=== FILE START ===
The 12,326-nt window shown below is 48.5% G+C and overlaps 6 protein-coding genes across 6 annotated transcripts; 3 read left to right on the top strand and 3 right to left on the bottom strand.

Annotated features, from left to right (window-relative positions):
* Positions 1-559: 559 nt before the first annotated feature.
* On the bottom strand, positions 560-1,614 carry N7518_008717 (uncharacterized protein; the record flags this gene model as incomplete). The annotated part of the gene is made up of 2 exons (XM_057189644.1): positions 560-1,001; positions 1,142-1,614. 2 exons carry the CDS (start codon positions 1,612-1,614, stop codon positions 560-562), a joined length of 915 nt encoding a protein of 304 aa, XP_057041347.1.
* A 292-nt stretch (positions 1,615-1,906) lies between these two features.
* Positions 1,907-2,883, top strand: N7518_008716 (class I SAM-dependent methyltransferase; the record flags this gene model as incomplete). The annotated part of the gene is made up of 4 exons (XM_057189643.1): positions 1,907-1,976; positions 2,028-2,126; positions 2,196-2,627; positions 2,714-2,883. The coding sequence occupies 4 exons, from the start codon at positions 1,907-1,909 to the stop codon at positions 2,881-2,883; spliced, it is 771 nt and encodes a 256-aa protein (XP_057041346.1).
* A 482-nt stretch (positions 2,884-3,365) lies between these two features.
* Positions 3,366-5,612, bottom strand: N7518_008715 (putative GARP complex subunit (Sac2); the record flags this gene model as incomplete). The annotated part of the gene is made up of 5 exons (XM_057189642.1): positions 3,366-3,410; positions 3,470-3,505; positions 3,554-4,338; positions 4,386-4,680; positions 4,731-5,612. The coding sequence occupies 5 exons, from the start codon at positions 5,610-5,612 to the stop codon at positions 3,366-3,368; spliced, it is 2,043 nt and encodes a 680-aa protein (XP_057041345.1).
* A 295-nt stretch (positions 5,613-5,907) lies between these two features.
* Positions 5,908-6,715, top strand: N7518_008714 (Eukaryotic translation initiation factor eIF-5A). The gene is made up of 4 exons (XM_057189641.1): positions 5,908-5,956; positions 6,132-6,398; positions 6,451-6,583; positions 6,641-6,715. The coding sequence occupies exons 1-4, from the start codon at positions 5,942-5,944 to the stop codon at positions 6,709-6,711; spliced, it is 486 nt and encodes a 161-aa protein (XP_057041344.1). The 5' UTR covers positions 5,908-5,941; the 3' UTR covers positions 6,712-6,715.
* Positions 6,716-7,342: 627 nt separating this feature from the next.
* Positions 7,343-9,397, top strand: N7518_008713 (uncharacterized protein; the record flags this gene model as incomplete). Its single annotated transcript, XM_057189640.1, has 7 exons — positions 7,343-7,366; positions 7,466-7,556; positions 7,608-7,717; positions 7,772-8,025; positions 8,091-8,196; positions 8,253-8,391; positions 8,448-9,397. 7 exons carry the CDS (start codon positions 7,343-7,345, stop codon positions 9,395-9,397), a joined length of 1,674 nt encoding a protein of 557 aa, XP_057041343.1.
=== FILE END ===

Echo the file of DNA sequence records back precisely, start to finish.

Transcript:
The 12,326-nt window shown below is 48.5% G+C and overlaps 6 protein-coding genes across 6 annotated transcripts; 3 read left to right on the top strand and 3 right to left on the bottom strand.

Annotated features, from left to right (window-relative positions):
* Positions 1-559: 559 nt before the first annotated feature.
* On the bottom strand, positions 560-1,614 carry N7518_008717 (uncharacterized protein; the record flags this gene model as incomplete). The annotated part of the gene is made up of 2 exons (XM_057189644.1): positions 560-1,001; positions 1,142-1,614. 2 exons carry the CDS (start codon positions 1,612-1,614, stop codon positions 560-562), a joined length of 915 nt encoding a protein of 304 aa, XP_057041347.1.
* A 292-nt stretch (positions 1,615-1,906) lies between these two features.
* Positions 1,907-2,883, top strand: N7518_008716 (class I SAM-dependent methyltransferase; the record flags this gene model as incomplete). The annotated part of the gene is made up of 4 exons (XM_057189643.1): positions 1,907-1,976; positions 2,028-2,126; positions 2,196-2,627; positions 2,714-2,883. The coding sequence occupies 4 exons, from the start codon at positions 1,907-1,909 to the stop codon at positions 2,881-2,883; spliced, it is 771 nt and encodes a 256-aa protein (XP_057041346.1).
* A 482-nt stretch (positions 2,884-3,365) lies between these two features.
* Positions 3,366-5,612, bottom strand: N7518_008715 (putative GARP complex subunit (Sac2); the record flags this gene model as incomplete). The annotated part of the gene is made up of 5 exons (XM_057189642.1): positions 3,366-3,410; positions 3,470-3,505; positions 3,554-4,338; positions 4,386-4,680; positions 4,731-5,612. The coding sequence occupies 5 exons, from the start codon at positions 5,610-5,612 to the stop codon at positions 3,366-3,368; spliced, it is 2,043 nt and encodes a 680-aa protein (XP_057041345.1).
* A 295-nt stretch (positions 5,613-5,907) lies between these two features.
* Positions 5,908-6,715, top strand: N7518_008714 (Eukaryotic translation initiation factor eIF-5A). The gene is made up of 4 exons (XM_057189641.1): positions 5,908-5,956; positions 6,132-6,398; positions 6,451-6,583; positions 6,641-6,715. The coding sequence occupies exons 1-4, from the start codon at positions 5,942-5,944 to the stop codon at positions 6,709-6,711; spliced, it is 486 nt and encodes a 161-aa protein (XP_057041344.1). The 5' UTR covers positions 5,908-5,941; the 3' UTR covers positions 6,712-6,715.
* Positions 6,716-7,342: 627 nt separating this feature from the next.
* Positions 7,343-9,397, top strand: N7518_008713 (uncharacterized protein; the record flags this gene model as incomplete). Its single annotated transcript, XM_057189640.1, has 7 exons — positions 7,343-7,366; positions 7,466-7,556; positions 7,608-7,717; positions 7,772-8,025; positions 8,091-8,196; positions 8,253-8,391; positions 8,448-9,397. 7 exons carry the CDS (start codon positions 7,343-7,345, stop codon positions 9,395-9,397), a joined length of 1,674 nt encoding a protein of 557 aa, XP_057041343.1.